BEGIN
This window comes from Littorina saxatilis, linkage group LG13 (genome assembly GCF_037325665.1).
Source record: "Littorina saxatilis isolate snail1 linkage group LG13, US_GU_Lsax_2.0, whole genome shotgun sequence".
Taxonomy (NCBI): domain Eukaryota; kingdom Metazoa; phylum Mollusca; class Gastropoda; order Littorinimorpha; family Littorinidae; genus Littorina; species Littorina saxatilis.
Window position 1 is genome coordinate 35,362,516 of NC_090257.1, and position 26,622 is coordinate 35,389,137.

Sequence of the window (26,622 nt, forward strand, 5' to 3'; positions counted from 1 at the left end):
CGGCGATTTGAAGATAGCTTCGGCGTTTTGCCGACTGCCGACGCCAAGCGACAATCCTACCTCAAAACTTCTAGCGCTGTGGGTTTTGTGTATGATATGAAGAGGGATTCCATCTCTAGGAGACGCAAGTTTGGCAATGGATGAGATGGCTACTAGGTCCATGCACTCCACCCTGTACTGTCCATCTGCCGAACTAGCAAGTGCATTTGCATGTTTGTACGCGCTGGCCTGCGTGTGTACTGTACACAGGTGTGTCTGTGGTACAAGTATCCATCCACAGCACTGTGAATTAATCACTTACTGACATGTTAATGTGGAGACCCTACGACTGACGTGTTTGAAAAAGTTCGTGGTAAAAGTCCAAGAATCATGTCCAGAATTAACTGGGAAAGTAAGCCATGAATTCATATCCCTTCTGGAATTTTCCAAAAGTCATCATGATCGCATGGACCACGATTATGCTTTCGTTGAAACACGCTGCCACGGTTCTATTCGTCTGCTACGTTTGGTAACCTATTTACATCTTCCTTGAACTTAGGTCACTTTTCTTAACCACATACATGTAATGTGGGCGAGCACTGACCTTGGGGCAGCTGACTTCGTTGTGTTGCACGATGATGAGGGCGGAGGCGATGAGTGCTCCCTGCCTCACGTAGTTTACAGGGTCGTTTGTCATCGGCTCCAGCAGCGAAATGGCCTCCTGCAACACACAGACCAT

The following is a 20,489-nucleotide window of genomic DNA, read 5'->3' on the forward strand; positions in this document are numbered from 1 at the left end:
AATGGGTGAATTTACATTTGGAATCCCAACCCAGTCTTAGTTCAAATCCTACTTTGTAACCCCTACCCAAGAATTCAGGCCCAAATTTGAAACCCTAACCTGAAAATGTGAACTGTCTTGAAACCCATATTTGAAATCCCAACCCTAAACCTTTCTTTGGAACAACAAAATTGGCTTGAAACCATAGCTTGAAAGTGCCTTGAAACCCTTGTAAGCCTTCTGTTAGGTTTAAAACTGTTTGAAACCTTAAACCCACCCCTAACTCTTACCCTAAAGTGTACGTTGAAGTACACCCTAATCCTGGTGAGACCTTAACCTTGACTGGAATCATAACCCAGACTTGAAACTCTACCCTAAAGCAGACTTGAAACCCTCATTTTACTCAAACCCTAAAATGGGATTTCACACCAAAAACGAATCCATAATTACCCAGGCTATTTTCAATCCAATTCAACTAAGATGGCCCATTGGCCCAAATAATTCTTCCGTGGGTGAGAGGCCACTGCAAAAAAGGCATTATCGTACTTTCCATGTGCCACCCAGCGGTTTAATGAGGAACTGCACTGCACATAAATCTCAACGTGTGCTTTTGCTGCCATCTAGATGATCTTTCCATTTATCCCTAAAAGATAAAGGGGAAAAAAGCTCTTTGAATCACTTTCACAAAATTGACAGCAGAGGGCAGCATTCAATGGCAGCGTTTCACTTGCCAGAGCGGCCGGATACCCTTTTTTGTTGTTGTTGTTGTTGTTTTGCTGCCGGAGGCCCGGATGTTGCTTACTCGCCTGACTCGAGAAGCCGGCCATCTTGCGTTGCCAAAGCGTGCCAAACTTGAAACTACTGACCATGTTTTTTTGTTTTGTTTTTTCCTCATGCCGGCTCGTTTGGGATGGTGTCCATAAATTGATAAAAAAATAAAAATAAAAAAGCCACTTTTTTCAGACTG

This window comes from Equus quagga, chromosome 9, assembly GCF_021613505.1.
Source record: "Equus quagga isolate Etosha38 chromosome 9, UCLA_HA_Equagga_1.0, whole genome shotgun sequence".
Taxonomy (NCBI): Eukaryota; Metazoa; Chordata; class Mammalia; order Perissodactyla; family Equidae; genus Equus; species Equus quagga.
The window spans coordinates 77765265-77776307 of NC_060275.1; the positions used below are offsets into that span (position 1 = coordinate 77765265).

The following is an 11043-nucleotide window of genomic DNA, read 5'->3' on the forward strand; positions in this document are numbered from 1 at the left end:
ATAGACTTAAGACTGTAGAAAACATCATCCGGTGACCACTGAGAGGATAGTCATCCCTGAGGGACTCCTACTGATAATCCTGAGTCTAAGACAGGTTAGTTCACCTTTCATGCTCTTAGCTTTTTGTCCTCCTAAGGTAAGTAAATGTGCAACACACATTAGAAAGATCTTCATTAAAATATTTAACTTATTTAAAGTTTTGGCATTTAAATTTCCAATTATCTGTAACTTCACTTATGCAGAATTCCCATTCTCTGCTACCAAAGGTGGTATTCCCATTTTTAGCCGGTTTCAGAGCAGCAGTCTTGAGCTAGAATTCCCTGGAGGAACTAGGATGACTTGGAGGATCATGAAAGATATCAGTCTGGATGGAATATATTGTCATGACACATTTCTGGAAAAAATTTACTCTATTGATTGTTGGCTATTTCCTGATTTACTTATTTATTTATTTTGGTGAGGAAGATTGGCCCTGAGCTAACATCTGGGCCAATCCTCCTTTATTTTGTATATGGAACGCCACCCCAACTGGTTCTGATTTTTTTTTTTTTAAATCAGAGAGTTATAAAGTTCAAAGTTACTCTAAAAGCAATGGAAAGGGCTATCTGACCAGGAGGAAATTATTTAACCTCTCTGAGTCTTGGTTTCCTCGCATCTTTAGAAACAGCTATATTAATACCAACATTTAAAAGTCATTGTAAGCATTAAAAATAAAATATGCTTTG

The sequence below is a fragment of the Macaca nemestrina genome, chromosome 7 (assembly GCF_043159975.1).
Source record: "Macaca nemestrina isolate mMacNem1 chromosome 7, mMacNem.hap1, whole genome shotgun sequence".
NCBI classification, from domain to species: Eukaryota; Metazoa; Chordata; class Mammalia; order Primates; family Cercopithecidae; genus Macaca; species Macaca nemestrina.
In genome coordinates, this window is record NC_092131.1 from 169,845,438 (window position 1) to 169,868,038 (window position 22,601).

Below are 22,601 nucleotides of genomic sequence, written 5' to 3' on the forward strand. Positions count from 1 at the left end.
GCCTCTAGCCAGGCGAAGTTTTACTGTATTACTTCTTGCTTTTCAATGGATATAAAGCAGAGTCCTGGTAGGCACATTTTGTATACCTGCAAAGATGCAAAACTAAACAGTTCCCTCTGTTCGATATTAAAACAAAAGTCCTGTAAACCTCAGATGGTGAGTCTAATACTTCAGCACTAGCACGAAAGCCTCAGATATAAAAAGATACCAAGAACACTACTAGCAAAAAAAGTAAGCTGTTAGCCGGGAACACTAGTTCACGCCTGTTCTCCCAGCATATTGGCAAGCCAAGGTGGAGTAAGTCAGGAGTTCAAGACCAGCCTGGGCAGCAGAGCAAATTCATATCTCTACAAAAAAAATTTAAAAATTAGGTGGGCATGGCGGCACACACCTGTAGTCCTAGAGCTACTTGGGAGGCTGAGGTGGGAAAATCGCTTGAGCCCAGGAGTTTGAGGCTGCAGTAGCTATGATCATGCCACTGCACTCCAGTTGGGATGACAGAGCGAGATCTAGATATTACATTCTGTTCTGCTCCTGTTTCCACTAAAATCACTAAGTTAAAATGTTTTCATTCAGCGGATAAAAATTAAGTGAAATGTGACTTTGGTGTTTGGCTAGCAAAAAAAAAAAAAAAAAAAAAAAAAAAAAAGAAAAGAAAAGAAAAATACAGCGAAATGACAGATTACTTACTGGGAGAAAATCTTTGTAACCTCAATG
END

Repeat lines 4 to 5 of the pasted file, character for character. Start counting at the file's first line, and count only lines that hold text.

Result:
Window position 1 is genome coordinate 35,362,516 of NC_090257.1, and position 26,622 is coordinate 35,389,137.

Sequence of the window (26,622 nt, forward strand, 5' to 3'; positions counted from 1 at the left end):